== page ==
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J Hematop. Mar 2009; 2(1): 45–49.
Published online Feb 28, 2009. doi:  10.1007/s12308-009-0022-3
PMCID: PMC2713493
Primary mediastinal large B-cell lymphoma in HIV: report of two cases
Katalin Kelemen,corresponding author1 Wendy Cao,1 LoAnn C. Peterson,1 Andrew M. Evens,2 and Daina Variakojis1
1Department of Pathology, Northwestern Memorial Hospital, Northwestern University Feinberg School of Medicine, 251 E. Huron Street, Feinberg-7-302, Chicago, IL 60611 USA
2Division of Hematology-Oncology, Northwestern Memorial Hospital, Northwestern University Feinberg School of Medicine, 251 E. Huron Street, Feinberg-7-302, Chicago, IL 60611 USA
Katalin Kelemen, katikelemen99/at/yahoo.com.
corresponding authorCorresponding author.
Received October 3, 2008; Accepted December 28, 2008.
Primary mediastinal large B cell lymphoma (PMLBCL) is a subtype of diffuse large B cell lymphoma arising in the mediastinum with distinctive clinical and morphological features. Though diffuse large B cell lymphoma is one of the most common non-Hodgkin lymphoma associated with AIDS, there are no data available regarding the association of HIV and PMLBCL. We report here two cases of PMLBCL arising in AIDS patients. In both cases, PMLBCL presented in a setting of low CD4 T-cell count as rapidly enlarging mediastinal mass. The morphologic and immunophenotypic findings are characteristic of PMLBCL. One of the two patients, a 25-year-old woman who had localized disease and evidence of Epstein–Barr virus in lymphoma cells, did not respond to chemotherapy and died of disease progression 5 months after diagnosis. The second patient, a 38-year-old male with disseminated disease, responded to therapy and is disease-free after 9 months of follow-up.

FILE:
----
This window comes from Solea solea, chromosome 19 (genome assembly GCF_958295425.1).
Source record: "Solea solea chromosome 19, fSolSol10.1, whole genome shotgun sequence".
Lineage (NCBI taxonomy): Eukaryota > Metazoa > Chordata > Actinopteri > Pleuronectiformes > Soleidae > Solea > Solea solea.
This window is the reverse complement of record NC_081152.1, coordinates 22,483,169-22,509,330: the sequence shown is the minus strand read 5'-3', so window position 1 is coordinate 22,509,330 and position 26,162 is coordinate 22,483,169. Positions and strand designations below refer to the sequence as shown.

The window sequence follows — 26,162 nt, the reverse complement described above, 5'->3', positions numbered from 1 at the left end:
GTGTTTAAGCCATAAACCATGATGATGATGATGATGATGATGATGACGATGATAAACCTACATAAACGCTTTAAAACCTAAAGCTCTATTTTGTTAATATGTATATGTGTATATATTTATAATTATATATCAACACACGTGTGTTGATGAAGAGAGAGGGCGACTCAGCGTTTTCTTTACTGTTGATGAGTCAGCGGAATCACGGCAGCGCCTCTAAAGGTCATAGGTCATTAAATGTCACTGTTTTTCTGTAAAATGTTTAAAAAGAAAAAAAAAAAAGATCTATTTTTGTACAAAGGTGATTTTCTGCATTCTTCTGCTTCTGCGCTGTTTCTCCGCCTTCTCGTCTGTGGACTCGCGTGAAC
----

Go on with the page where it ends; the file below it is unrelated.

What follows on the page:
Keywords: Primary Mediastinal Large B Cell Lymphoma, HIV, EBV
The incidence of non-Hodgkin lymphoma (NHL) is 100–200-fold higher in HIV-infected individuals than in the general population. NHL is an AIDS-defining illness and in 3–5% of cases, the lymphoma is the initial manifestation of AIDS [1]. The most common HIV-associated lymphomas are diffuse large B cell lymphoma (DLBCL; often primary in the central nervous system), Burkitt lymphoma, primary effusion lymphoma, and plasmablastic lymphoma of the oral cavity [2]. Primary mediastinal large B cell lymphoma is a subtype of diffuse large B cell lymphoma arising in the mediastinum with distinctive clinical, morphologic, and genotypic features [3]. Most patients are young adult females presenting with localized mediastinal mass and symptoms often related to local effects of the large mediastinal tumor such as superior vena cava syndrome. DLBCL is one of the most common lymphomas in the setting of HIV, but the incidence of PMLBCL in HIV is not well established. Only one reported case of HIV-associated PMLBCL has been found in the English literature [4]. We report here two additional cases of PMLBCL arising in AIDS patients.
Case 1